A/N: When the challenge was offered at Gull's Way for a Fourth of July story, this very short little scene is what immediately popped into my mind. The characters aren't mine, and no profit is being made.
"It was reaction. Plain and simple," the young man muttered, his face reddening once again.
"Sure it was," the older voice agreed amiably. "Probably happens all the time."
"Exactly. At least living here in the bat-cave, anyway."
They continued walking across the beach, heading towards the path leading up the hillside where the tall grasses swayed in the evening winds.
"How's your shoulder?" Mark asked hesitantly, giving him a quick sideways glance.
Hardcastle gave it a test run, rotating it gingerly in the socket and feeling only a modicum of pain. "Not bad. Nothing a good night's sleep won't fix."
They silently trudged along, the noise of the patriotic masses continuing in the distance.
The sigh came first. "Sorry. Didn't mean to take you down like that."
"Well, like you said, it was reaction. Who knew the Nesbitt kid was going to light up those M-80's right at our feet?"
"Dumb kid," Mark agreed, eager to lay the blame for the mishap at someone else's feet. "Shouldn't be playing with illegal fireworks anyway."
Hardcastle raised an eyebrow but said nothing, allowing the man at his side to maintain his position of moral superiority. Though the devilish part of him was sorely tempted to do whatever he could to add to McCormick's embarrassment over the situation, another part of him knew he should be grateful. It was that element he called upon to offer up some encouragement.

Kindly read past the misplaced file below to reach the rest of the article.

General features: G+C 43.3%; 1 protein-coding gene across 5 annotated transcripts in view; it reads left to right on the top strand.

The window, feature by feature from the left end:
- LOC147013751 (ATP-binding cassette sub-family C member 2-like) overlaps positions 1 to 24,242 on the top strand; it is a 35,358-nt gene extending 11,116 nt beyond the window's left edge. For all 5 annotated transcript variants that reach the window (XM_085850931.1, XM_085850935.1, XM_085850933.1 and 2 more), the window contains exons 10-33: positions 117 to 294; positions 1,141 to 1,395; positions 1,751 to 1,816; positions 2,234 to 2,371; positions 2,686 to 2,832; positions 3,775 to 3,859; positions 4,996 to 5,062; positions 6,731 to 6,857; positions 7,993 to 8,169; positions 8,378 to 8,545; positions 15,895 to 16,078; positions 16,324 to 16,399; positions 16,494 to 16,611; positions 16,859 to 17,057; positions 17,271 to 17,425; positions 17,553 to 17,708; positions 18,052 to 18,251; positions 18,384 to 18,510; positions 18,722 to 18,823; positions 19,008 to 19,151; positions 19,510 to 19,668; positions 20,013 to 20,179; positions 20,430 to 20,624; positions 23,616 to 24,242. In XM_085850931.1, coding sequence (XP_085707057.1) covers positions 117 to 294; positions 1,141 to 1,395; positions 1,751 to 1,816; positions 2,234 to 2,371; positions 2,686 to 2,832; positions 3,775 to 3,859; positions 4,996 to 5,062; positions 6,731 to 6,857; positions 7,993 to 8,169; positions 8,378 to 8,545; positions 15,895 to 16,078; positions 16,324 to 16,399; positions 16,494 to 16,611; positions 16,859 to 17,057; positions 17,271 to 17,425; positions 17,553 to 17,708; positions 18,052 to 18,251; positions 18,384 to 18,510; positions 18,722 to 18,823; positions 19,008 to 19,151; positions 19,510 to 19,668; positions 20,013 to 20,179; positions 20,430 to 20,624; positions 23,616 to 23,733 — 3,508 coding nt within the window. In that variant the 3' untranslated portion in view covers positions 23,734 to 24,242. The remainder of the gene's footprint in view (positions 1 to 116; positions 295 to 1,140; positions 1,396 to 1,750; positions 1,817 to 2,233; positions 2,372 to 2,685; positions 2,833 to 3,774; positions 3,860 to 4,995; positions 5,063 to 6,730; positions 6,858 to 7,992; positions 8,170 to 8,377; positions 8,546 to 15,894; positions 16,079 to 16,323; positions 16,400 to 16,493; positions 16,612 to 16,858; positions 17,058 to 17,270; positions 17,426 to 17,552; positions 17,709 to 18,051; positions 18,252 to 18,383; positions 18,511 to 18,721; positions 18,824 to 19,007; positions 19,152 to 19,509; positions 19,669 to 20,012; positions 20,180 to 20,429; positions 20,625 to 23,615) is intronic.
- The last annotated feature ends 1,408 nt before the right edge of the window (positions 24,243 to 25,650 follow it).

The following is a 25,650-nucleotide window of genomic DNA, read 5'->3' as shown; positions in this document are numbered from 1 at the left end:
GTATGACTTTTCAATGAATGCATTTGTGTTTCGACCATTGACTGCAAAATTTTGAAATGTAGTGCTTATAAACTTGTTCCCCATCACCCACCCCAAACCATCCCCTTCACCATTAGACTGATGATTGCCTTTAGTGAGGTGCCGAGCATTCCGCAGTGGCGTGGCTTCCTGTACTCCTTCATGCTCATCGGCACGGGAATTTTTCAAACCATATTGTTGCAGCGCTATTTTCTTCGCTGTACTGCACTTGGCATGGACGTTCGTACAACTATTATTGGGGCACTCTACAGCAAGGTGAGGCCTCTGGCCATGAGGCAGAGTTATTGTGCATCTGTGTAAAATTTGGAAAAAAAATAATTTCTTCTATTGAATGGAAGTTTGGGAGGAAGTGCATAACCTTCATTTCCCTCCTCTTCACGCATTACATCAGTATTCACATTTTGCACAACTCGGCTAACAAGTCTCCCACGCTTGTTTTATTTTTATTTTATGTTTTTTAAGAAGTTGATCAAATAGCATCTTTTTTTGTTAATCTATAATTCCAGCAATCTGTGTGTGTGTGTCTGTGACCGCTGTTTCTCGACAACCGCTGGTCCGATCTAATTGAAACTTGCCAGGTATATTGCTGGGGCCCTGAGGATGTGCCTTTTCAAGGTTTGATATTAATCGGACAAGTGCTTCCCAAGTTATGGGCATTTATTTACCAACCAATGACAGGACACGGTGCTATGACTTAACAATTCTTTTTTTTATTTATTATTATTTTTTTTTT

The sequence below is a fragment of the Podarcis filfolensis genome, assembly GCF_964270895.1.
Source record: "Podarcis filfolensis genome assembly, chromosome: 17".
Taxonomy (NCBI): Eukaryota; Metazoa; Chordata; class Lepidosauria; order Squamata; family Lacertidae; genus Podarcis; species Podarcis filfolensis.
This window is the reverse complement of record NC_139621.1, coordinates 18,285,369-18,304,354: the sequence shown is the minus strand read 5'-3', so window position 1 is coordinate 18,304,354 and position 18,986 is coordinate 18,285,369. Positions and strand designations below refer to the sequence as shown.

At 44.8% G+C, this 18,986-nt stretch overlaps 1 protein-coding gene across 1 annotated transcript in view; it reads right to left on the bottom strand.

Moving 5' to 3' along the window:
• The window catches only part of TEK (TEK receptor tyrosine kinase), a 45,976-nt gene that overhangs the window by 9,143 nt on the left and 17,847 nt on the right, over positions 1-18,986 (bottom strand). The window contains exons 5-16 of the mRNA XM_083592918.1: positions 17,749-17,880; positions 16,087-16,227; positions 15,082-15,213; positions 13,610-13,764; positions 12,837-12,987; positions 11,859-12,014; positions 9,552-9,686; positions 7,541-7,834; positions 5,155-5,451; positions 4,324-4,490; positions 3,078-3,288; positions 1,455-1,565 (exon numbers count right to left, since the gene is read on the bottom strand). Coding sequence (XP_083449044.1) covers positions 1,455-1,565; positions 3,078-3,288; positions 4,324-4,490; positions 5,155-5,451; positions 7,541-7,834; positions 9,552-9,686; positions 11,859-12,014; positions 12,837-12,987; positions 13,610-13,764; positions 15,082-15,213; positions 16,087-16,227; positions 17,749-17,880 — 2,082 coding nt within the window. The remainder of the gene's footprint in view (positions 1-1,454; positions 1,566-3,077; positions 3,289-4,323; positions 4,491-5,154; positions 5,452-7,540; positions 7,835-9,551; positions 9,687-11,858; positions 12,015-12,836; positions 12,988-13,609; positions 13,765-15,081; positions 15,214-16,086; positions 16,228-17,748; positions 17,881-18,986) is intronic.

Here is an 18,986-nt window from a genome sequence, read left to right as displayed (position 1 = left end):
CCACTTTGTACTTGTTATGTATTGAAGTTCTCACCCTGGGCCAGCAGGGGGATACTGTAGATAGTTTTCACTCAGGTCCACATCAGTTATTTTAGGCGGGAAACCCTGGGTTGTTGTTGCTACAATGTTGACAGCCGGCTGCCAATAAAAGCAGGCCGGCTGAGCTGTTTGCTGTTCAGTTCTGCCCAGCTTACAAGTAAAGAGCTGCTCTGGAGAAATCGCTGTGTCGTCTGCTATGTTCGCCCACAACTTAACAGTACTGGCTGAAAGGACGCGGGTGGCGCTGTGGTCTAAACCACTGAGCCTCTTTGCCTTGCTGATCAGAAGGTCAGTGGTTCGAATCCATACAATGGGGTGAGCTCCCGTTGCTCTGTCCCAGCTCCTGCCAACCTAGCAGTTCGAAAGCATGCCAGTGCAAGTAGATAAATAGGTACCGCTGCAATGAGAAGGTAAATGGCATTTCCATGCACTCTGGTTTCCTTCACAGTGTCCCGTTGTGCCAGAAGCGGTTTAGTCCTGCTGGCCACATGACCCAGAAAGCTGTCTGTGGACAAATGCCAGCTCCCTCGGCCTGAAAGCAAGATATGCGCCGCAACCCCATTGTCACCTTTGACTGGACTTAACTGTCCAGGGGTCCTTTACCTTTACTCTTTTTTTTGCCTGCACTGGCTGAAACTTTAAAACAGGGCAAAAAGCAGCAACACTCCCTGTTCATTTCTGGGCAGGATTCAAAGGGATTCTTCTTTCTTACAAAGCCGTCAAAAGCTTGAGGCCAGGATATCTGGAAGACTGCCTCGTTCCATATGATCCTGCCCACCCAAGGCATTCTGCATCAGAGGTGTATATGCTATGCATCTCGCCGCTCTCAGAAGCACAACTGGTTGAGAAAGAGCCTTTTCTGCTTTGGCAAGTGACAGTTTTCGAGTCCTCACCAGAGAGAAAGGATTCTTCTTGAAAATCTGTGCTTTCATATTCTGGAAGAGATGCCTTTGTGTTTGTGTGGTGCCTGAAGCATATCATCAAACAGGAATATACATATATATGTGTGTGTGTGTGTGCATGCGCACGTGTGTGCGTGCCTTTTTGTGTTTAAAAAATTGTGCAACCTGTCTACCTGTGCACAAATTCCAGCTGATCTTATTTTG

"It's not like I don't appreciate it, you know. What you did."
"You mean throwing you to the ground with a flying tackle and nearly busting your collarbone in front of about seventy-five of your closest friends and neighbors?"
Milt rubbed a hand over his mouth. "Well, I maybe could've done without that part. But it's the thought that counts. And I know you were just watching my back."
"Yeah, well . . ."
The young man seemed bound and determined not to admit he'd been looking out for the well-being of the retired jurist by unhesitatingly taking him down at the echo of what had admittedly sounded like gunfire. With the number of times they'd been under fire in the past two years, Hardcastle could hardly blame him.
They mounted the first of the steps to the estate, intent upon their quest for lawn chairs. It had been the kid's idea to watch the fireworks from the beach tonight instead of from their usual perch by the pool, but the sand had been damp from the afternoon's rain, and the judge didn't relish the idea of sitting around in wet sweats.
Mark gave a quick glance at the beach behind him, noticing some of the younger kids racing with their sparklers in the gathering twilight. He shook his head.
"I'm telling you, it was just reaction," he started over again.
Hardcastle nodded with the patience of a saint.
"Sure it was," he said amiably. "But just so you know . . ."
Hardcastle smiled, secure in the knowledge that the devilish side of him was also going to be seeing some vindication. "Frank's never gonna let you live it down."